Category Archives: Language history

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‘Comity’ Tonight

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“Morals tomorrow, comedy tonight!” from A Funny Thing Happened on the Way to the Forum

 

When do we need comity? Probably most when we’re facing tragedy.

The New York Times reports that the White House and the Senate majority leader seek to patch up their differences or, as the paper words it, pursue comity. 

Back in August, the Los Angeles Times titled an article “Will the Senate Return Us to Comity and Civility?” Like The New York Times, the West Coast paper consigned comity to a headline and …

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The National Anthem and Me

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It’s been years, now, since I stood up when “The Star-Spangled Banner” is played. Mine has not been a protest akin to the controversial kneeling that’s got right-wing pundits’ knickers in a twist. Colin Kaepernick and the hundreds who have followed his examples are using the occasion specifically to call attention to the ways in which police brutality against black men is evidence that our country is falling far short of its goals. Fair enough, in my view. My own actions have attracte…

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The Language of Enslavement

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Since reading the novelist Kaitlyn Greenidge’s recent New York Times essay on historical markers of African-American women’s history in New England, I’ve been mulling over her use of enslaved. There’s been a debate about the language of slavery — or slaving, as some writers prefer to call the institution — for several years. The changes that many have proposed, and that Greenidge embraces in her essay, put the emphasis on the humanity of people who were brought to this continent against their…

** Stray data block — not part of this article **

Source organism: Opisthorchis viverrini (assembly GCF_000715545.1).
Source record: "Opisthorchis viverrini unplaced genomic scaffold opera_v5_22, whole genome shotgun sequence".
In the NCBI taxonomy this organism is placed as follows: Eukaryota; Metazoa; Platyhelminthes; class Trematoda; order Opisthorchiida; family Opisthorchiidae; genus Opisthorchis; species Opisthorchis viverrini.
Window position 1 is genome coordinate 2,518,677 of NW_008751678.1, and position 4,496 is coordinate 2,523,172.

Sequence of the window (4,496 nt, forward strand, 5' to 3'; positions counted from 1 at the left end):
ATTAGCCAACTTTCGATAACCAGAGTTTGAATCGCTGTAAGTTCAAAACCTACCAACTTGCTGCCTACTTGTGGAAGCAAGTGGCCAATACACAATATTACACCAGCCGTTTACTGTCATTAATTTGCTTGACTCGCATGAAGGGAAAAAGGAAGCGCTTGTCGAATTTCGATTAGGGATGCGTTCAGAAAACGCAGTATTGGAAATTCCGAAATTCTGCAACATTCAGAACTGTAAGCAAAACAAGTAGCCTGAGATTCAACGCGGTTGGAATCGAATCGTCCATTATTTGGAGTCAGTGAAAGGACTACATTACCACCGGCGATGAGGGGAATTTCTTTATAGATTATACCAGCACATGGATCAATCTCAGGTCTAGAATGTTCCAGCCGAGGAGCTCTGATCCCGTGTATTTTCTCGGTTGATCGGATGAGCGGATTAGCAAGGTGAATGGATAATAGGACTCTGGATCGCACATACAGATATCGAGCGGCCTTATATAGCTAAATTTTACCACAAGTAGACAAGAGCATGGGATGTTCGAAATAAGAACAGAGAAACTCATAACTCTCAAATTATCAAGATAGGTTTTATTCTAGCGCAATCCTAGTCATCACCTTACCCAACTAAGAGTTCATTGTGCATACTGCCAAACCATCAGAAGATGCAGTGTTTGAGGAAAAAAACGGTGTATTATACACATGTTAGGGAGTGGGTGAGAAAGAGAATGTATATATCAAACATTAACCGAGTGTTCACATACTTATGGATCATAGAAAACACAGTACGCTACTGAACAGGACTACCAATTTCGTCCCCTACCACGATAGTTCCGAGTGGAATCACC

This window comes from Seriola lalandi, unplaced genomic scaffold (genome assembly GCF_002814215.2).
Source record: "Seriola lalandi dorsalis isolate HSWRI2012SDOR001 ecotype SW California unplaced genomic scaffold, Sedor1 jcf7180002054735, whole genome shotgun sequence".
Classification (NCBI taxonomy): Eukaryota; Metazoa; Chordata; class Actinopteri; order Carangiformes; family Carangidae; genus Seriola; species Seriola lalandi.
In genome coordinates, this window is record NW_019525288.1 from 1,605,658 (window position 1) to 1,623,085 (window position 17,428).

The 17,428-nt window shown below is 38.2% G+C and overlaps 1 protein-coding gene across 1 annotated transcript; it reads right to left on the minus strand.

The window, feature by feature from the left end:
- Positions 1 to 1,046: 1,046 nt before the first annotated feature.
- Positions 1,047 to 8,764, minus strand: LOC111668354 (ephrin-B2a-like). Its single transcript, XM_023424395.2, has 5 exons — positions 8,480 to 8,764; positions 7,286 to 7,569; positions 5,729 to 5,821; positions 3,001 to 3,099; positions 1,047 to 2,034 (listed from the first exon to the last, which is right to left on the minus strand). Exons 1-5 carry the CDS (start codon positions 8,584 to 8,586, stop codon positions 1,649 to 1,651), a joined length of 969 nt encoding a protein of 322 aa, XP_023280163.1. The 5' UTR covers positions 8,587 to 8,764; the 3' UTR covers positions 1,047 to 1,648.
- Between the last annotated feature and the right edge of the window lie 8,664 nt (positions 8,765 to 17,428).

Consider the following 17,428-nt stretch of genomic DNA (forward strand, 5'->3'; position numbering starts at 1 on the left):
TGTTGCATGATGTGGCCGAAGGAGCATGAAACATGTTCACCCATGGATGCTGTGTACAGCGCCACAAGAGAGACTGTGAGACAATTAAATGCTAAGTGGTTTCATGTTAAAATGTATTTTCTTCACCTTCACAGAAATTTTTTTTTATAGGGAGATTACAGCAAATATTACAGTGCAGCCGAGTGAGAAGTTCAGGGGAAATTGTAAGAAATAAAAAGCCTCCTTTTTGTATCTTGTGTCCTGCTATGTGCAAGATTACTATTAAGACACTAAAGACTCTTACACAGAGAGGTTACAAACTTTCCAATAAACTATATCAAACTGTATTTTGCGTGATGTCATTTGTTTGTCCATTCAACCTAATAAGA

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Hell, Yes, I’m Judging You

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I have a smart and popular Facebook friend named Carrie Rickey. I mention those two qualities because her status updates usually draw responses that are clever and many. That was the case recently, when she posted: “Can we please retire the word bespoke?”

One hundred thirty-eight comments ensued. A good number agreed with Carrie’s proposal; as one put it, “I think ‘bespoke’ is fine to use if you’re a British tailor. People assembling a museum exhibit can use ‘curate.’ Everyone else can get over…

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Christopher Columbus’s Catalan-Inflected Language

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Columbus monument in Barcelona, with helicopter bearing symbol of Catalonia (Photo by Carles Ribas, El País)

The violence surrounding the Catalan independence referendum on October 1 has put Spanish democracy under a microscope. Some scholars believe Monday’s holiday, which the United States calls Columbus Day and some localities celebrate as Indigenous Peoples’ Day instead, has an implicit link to the Catalan independence struggle, one that casts some doubt on the national origins of Chris…